When I’m consulting my clients on marketing it gets hard to determine the line of where marketing stops. Many think it’s tied to the advertising, when in fact it goes way beyond that, but I’m not sure how far. A great story I heard a few years ago by a very successful retailer in Naples Florida makes me wonder if it does stop.
Noel was the business owner’s name. He had a very high-end boat dealership and his customers were the wealthiest in the area. He was in his office overlooking the showroom as a couple was completing the paperwork on their purchase. The wife excused herself and a few minutes later came over and whispered in the husband’s ear. Poof, they were gone. He couldn’t believe his eyes. One minute they were customers and the next they are bolting for their Mercedes Benz. He had to know what happened. He rushed out of his office and caught them in the parking lot. Noel introduced himself as the owner and asked “what happened?” The wife told him she went to use the restroom and was upset with how disgusting it was. She wondered how a business that just recently remodeled their beautiful showroom could ignore the women’s restroom. She questioned him about whether he wanted female clients.
He was crushed. Of course he wanted female clients, but thought I could I miss this? If I remember the story correctly, he mentioned that they didn’t have female employees who used that bathroom and somehow it fell between the cracks. Of course they fixed it ASAP and invited the young lady to come back and give them her thoughts. She did, she approved and finished their paperwork.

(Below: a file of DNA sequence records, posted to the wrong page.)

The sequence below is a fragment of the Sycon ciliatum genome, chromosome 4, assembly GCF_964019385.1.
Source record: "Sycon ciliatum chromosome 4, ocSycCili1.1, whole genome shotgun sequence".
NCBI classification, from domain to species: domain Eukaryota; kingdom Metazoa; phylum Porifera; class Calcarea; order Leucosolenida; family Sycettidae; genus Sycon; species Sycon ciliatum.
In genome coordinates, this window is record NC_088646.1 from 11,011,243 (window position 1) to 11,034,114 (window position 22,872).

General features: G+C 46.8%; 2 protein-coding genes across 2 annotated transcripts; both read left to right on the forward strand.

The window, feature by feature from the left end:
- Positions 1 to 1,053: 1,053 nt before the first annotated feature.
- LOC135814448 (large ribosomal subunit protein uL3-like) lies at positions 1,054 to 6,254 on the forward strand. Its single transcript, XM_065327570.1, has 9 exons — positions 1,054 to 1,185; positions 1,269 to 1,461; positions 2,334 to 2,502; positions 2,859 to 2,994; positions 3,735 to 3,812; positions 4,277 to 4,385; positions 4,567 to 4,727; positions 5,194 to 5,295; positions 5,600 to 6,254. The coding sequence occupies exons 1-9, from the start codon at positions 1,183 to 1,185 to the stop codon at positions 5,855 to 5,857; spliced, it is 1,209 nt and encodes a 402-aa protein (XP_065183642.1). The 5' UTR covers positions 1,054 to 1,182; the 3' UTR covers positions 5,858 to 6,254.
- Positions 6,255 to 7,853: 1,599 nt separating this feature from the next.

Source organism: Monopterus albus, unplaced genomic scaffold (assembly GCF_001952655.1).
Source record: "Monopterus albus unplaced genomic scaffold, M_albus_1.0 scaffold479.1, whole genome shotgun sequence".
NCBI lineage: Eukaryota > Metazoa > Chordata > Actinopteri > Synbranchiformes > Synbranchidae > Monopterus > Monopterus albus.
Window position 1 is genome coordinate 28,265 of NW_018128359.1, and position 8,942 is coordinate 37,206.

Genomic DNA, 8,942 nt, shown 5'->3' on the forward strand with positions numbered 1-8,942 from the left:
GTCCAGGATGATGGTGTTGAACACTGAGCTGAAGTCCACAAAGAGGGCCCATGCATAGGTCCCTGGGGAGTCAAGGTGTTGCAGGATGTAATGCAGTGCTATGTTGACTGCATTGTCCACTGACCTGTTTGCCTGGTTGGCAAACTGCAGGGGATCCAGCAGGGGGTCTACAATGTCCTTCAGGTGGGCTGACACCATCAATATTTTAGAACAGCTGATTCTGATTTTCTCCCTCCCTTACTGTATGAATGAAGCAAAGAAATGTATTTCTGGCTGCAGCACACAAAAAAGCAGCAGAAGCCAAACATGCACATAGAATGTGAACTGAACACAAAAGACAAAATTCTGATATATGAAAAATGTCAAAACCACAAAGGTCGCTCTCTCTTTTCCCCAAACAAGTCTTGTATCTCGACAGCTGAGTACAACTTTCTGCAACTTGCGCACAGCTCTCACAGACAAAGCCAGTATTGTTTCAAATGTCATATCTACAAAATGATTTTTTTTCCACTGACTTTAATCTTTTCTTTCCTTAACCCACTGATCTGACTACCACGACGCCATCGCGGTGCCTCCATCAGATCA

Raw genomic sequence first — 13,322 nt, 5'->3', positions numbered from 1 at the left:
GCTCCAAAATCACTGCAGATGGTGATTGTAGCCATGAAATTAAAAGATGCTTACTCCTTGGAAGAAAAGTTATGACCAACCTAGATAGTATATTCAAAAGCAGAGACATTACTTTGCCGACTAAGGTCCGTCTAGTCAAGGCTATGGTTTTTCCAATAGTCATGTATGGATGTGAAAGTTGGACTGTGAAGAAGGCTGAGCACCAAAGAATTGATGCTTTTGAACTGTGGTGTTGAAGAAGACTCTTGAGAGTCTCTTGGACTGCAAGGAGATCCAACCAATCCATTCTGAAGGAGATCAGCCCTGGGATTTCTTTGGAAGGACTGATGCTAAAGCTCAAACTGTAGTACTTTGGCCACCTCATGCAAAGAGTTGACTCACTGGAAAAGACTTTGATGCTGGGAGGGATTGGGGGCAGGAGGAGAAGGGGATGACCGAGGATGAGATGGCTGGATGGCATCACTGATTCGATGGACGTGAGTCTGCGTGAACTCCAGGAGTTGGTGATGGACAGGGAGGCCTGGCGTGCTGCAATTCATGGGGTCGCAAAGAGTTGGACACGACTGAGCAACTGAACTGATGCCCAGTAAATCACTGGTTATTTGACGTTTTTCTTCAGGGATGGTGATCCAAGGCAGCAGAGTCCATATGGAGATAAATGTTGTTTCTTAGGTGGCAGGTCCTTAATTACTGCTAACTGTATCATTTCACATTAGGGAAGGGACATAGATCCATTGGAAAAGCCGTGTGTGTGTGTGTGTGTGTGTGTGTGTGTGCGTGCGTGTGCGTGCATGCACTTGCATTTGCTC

This begs the question, where does your marketing stop? Recently I was in a business that had an underage girl working the counter (presumably the owner’s kid). Another business I was in had their “Employee of the Month” plaque displayed next to the register; the problem was the last time it was updated for 2007??? So I guess no one has done a good enough job to earn this distinction in over 3 years? Then my favorite was a business that had different colors on their P.O.P displays, store sign, website and employees shirts. I had no clue where I was.
Do you really want your customers being waited on by someone who can’t possibly represent your company in a professional manner? Do you want people to see that you are so lazy that you can’t fix your plaque? And more importantly do you want to confuse people about your brand?
I guess the conclusion is that your marketing touches every part of your business. You MUST be aware of everything going on within your organization. In fact, before you buy a SINGLE advertisement you need to make sure everything under your roof is ready for the customers to come in. Don’t invite customers in until you are ready for them. Would you rather grow slower and correctly? Or faster and burn through customers with bad experiences?
Matt Plapp is a the President of Driven Media Solutions, a Full Service Marketing Firm in the Cincinnati Northern Kentucky area specializing in small business marketing via grass-roots, events, guerilla, online and social media marketing. You can contact him at email@example.com.